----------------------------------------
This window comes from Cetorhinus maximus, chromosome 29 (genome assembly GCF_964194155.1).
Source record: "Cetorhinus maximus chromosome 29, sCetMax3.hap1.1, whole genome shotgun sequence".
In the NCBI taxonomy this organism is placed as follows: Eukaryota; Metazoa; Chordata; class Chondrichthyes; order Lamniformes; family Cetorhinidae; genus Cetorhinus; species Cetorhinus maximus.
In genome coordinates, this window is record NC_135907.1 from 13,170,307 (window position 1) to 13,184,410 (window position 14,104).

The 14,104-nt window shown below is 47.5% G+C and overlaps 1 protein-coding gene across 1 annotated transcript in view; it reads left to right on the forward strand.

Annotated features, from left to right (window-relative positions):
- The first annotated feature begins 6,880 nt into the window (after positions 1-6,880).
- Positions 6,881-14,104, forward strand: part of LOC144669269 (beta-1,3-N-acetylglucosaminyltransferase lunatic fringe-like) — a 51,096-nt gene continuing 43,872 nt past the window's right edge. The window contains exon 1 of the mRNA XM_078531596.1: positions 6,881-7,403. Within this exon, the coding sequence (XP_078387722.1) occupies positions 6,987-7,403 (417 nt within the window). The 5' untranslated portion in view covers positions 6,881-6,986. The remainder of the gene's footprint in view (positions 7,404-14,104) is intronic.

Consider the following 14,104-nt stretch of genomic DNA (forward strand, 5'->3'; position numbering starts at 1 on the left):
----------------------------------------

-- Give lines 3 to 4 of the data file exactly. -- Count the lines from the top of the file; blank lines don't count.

In the NCBI taxonomy this organism is placed as follows: Eukaryota; Metazoa; Chordata; class Chondrichthyes; order Lamniformes; family Cetorhinidae; genus Cetorhinus; species Cetorhinus maximus.
In genome coordinates, this window is record NC_135907.1 from 13,170,307 (window position 1) to 13,184,410 (window position 14,104).